Deploying an Application to a Production Server
The following topic explains the basic concepts of deploying WebLogic
Workshop applications to WebLogic Server running in production mode.
step-by-step instructions on deploying a WebLogic Workshop application to a
production server see
How Do I: Deploy a WebLogic Workshop Application to a Production Server?.
A D V E R T I S E M E N T
Development Mode and Production Mode
Weblogic Server can be started in one of two modes: development or
production mode. Development mode is the default. When you are developing,
deploying and testing an application with WebLogic Workshop, the instance of
Weblogic Server you are running is in development mode. In
development mode, WebLogic Server behaves in ways that make it easier to
iteratively develop and test an application: it automatically deploys the
current application in an exploded format, server resources such as
databases and JMS queues necessary for the application to run are
automatically created, etc.
When the development cycle is complete, and the application is ready for
use, you deploy it to an instance (or instances) of WebLogic Server running
in production mode. In production mode applications are not
automatically deployed. The server resources necessary for running an
application are not automatically generated, you must generate them
To set the server to start in production mode, you specify the Java
property mode in the startup script as:
For detailed information on starting WebLogic Server in production or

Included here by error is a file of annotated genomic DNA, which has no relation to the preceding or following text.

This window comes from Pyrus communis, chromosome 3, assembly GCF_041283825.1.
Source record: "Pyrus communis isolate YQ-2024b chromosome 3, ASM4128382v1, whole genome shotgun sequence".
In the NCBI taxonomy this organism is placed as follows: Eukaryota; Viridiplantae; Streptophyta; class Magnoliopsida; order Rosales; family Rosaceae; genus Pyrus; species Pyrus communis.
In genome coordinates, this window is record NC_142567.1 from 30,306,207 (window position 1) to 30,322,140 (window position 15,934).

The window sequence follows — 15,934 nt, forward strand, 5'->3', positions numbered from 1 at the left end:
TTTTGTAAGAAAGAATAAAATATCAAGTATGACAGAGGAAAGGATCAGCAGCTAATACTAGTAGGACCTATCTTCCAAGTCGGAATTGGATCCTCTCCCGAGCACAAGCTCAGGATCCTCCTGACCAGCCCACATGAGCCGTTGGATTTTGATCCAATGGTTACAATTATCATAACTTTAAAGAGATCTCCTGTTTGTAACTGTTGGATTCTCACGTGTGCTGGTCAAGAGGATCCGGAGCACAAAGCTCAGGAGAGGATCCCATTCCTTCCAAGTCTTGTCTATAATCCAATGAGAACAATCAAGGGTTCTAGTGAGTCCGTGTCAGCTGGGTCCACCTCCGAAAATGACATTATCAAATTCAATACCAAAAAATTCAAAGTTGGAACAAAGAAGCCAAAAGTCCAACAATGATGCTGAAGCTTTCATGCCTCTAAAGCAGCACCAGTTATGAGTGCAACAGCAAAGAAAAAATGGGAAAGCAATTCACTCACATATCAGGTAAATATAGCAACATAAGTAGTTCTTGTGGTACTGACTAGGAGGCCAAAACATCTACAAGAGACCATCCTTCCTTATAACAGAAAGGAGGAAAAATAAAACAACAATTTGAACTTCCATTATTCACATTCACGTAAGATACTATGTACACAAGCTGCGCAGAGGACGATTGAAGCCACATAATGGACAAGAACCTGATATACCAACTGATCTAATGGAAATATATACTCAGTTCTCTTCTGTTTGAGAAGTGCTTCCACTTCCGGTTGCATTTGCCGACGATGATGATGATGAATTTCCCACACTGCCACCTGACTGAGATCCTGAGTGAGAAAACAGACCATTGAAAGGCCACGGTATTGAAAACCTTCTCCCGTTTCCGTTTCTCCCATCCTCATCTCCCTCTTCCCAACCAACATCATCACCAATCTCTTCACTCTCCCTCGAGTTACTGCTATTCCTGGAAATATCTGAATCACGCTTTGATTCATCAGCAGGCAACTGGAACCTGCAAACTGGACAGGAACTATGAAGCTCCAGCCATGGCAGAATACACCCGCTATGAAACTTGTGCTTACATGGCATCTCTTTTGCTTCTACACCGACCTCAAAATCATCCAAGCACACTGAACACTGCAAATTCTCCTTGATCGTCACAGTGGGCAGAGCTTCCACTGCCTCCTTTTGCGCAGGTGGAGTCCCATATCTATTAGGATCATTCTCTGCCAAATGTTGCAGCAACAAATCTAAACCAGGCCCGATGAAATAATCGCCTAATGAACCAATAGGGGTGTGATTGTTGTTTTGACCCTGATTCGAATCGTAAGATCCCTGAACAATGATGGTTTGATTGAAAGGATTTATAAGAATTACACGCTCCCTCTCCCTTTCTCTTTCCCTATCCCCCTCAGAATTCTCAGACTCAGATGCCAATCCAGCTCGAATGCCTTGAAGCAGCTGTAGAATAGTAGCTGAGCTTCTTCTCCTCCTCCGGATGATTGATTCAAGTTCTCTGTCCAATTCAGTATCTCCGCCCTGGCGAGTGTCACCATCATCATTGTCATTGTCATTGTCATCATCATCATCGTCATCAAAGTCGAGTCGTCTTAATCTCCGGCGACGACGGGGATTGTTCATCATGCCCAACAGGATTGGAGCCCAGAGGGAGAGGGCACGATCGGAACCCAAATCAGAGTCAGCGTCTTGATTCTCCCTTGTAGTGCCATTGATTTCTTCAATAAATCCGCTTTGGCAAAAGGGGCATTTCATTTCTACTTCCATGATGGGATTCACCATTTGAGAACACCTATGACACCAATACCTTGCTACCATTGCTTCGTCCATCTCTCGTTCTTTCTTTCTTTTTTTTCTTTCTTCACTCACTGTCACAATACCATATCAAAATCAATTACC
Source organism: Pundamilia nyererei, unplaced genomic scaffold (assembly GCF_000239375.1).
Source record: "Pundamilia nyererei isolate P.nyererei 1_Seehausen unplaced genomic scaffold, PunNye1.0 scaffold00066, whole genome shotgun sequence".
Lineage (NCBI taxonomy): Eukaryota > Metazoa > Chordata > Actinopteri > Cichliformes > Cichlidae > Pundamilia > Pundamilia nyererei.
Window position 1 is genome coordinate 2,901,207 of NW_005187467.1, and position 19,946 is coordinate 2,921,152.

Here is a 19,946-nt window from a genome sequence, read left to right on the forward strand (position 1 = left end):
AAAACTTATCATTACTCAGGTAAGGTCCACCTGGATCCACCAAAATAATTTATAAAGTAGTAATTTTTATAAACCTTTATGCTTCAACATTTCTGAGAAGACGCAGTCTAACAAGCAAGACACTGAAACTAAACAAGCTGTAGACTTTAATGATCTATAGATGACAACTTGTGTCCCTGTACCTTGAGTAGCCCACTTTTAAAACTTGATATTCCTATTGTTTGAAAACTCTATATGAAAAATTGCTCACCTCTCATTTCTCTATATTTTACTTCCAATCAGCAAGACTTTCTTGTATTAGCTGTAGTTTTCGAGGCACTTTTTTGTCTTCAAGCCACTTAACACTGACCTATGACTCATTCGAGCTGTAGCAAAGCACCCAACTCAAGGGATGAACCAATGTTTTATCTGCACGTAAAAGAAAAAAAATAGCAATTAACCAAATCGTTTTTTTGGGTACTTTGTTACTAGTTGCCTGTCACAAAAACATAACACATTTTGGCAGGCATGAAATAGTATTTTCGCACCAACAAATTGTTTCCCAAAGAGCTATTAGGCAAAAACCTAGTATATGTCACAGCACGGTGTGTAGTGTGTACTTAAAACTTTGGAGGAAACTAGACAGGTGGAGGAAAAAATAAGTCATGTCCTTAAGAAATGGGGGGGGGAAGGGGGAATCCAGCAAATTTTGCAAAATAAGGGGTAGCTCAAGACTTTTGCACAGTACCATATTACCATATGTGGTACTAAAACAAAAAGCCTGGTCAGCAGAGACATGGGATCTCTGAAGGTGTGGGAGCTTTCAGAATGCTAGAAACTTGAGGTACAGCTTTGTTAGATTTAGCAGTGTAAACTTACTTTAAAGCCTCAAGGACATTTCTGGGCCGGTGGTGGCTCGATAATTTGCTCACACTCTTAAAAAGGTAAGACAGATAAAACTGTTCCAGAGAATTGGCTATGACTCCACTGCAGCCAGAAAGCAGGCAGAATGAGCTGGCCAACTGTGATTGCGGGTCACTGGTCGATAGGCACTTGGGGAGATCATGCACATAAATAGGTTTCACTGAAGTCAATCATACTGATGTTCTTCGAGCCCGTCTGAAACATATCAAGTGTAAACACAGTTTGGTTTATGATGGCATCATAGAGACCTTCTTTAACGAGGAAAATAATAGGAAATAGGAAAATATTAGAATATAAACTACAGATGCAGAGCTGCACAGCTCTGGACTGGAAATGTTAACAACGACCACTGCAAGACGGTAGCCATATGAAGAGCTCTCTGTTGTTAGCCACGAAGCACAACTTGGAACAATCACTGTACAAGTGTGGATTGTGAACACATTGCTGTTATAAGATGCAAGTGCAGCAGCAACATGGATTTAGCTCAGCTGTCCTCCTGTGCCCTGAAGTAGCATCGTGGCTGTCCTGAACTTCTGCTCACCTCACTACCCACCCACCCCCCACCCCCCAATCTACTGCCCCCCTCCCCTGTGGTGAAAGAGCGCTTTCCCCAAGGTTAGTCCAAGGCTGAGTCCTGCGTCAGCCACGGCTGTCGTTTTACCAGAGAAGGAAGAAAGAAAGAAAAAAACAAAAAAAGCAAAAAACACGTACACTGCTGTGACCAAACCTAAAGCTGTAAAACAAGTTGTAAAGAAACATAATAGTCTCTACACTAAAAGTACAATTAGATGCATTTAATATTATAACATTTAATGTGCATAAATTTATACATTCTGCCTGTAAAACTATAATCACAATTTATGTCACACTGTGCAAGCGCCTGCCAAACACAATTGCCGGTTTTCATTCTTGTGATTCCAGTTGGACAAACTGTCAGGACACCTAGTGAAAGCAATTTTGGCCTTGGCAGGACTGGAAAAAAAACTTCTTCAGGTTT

development mode see
WebLogic Workshop produces J2EE enterprise applications for deployment to
a production server. You cannot deploy a web application project alone as a
Web Application Archive (WAR) file; it must be deployed as a part of an
entire application. There are two ways to deploy an application on the
production server: in an exploded directory, or in an archive.
In an archived format, use EAR files if you are deploying an entire
application; or use a JAR file if you are deploying a specific project
within an application, (provided that specific project is a custom Java
control or a Schema project).
You can generate an EAR file for a WebLogic Workshop application either
(1) from the menu bar by selecting Build-->Build EAR or (2)
by using the wlwBuild.cmd command line tool. The
wlwBuild.cmd line tool is somewhat more flexible in that you can set flags
to build a JAR file for a specific project, instead of building an EAR file
for the entire application.
For information generating an ANT build.xml file that calls wlwBuild.cmd,
see How Do I:
Call wlwBuild.cmd from an ANT build.xml file?
EAR files can be deployed to WebLogic Server using either (1) the
WebLogic Server console, or (2) the weblogic.Deployer utility.
To use the WebLogic Server console to deploy an EAR file, start the
console, expand the Deployments node in the left-hand pane, right-click the